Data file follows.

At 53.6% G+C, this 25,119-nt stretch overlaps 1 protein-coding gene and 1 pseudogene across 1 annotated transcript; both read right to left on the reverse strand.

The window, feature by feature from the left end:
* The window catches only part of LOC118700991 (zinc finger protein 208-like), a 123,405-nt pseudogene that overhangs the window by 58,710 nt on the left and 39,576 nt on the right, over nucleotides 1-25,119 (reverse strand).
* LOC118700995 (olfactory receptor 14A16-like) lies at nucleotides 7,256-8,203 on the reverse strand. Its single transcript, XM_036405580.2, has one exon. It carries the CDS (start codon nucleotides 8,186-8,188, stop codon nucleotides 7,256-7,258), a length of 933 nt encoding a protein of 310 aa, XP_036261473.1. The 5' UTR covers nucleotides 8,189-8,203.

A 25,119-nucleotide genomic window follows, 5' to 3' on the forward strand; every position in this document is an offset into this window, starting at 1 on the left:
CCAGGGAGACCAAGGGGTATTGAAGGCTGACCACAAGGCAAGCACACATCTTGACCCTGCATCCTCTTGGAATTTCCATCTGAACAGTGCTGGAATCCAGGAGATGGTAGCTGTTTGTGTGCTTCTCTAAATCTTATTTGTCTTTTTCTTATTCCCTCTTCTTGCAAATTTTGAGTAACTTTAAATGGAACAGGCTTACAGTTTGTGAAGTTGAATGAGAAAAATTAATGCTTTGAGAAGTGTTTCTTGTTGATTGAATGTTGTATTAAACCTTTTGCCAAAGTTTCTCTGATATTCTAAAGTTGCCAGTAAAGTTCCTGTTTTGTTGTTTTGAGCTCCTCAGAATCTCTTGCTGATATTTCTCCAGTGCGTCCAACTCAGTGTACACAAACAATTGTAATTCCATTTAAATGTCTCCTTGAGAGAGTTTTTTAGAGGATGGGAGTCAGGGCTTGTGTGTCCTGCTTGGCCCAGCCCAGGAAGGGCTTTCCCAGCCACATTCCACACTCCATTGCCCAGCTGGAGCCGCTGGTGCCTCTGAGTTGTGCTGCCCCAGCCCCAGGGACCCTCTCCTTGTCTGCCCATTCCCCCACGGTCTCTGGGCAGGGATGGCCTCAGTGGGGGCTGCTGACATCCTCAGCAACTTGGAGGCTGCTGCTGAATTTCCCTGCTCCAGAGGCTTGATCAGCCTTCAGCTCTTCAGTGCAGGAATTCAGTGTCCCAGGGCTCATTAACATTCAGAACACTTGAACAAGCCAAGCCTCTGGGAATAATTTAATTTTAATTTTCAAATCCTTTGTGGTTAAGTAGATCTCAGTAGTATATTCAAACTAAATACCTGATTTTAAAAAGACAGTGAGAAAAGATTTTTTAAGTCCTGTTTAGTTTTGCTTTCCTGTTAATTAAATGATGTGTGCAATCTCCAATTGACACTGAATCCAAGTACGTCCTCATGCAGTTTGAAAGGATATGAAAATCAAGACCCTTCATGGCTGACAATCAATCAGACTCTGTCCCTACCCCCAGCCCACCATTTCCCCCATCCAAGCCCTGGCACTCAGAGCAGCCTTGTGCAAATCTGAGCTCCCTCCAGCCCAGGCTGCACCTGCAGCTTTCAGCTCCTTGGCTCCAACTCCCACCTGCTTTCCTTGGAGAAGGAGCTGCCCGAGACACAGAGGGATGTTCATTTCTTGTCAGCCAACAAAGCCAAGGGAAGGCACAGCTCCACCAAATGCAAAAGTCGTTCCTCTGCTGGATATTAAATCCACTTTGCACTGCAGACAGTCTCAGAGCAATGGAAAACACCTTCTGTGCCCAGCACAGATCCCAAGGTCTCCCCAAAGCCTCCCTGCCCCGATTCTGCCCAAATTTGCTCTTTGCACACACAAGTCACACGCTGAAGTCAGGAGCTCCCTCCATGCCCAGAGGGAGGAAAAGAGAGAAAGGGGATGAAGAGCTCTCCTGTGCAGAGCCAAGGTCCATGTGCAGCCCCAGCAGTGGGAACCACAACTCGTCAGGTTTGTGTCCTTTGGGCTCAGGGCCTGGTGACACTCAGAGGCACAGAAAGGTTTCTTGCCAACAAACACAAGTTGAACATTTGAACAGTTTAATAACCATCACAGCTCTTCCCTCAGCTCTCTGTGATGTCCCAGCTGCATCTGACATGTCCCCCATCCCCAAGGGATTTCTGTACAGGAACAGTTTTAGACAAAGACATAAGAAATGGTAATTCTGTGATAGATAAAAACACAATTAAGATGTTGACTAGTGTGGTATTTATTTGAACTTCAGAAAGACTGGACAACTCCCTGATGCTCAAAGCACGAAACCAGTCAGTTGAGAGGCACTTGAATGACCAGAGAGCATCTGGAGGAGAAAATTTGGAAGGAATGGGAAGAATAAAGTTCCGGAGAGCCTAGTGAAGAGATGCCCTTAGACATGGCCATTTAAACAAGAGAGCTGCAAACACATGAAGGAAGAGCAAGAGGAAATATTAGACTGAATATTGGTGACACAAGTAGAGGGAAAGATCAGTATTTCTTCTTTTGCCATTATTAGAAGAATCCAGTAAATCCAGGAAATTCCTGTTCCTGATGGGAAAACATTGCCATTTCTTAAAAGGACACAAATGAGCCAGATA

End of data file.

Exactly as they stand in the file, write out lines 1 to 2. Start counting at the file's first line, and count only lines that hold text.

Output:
At 53.6% G+C, this 25,119-nt stretch overlaps 1 protein-coding gene and 1 pseudogene across 1 annotated transcript; both read right to left on the reverse strand.

The window, feature by feature from the left end: